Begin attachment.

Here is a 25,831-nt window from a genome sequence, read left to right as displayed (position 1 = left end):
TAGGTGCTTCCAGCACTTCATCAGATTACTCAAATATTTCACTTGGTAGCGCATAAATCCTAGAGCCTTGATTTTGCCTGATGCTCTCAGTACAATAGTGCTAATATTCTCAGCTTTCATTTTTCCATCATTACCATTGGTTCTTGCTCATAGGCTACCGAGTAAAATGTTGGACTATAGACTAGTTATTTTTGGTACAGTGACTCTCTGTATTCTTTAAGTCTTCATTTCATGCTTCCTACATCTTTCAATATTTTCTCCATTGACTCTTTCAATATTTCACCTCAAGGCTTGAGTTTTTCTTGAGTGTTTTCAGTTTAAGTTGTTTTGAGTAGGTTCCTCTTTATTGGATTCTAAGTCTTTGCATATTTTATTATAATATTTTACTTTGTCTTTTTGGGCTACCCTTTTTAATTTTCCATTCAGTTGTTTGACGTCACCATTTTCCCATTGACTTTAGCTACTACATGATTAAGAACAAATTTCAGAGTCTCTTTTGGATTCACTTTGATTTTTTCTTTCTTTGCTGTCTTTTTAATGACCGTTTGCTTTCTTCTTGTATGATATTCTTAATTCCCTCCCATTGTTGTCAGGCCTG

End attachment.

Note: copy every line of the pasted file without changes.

Here is a 25,831-nt window from a genome sequence, read left to right as displayed (position 1 = left end):
TAGGTGCTTCCAGCACTTCATCAGATTACTCAAATATTTCACTTGGTAGCGCATAAATCCTAGAGCCTTGATTTTGCCTGATGCTCTCAGTACAATAGTGCTAATATTCTCAGCTTTCATTTTTCCATCATTACCATTGGTTCTTGCTCATAGGCTACCGAGTAAAATGTTGGACTATAGACTAGTTATTTTTGGTACAGTGACTCTCTGTATTCTTTAAGTCTTCATTTCATGCTTCCTACATCTTTCAATATTTTCTCCATTGACTCTTTCAATATTTCACCTCAAGGCTTGAGTTTTTCTTGAGTGTTTTCAGTTTAAGTTGTTTTGAGTAGGTTCCTCTTTATTGGATTCTAAGTCTTTGCATATTTTATTATAATATTTTACTTTGTCTTTTTGGGCTACCCTTTTTAATTTTCCATTCAGTTGTTTGACGTCACCATTTTCCCATTGACTTTAGCTACTACATGATTAAGAACAAATTTCAGAGTCTCTTTTGGATTCACTTTGATTTTTTCTTTCTTTGCTGTCTTTTTAATGACCGTTTGCTTTCTTCTTGTATGATATTCTTAATTCCCTCCCATTGTTGTCAGGCCTG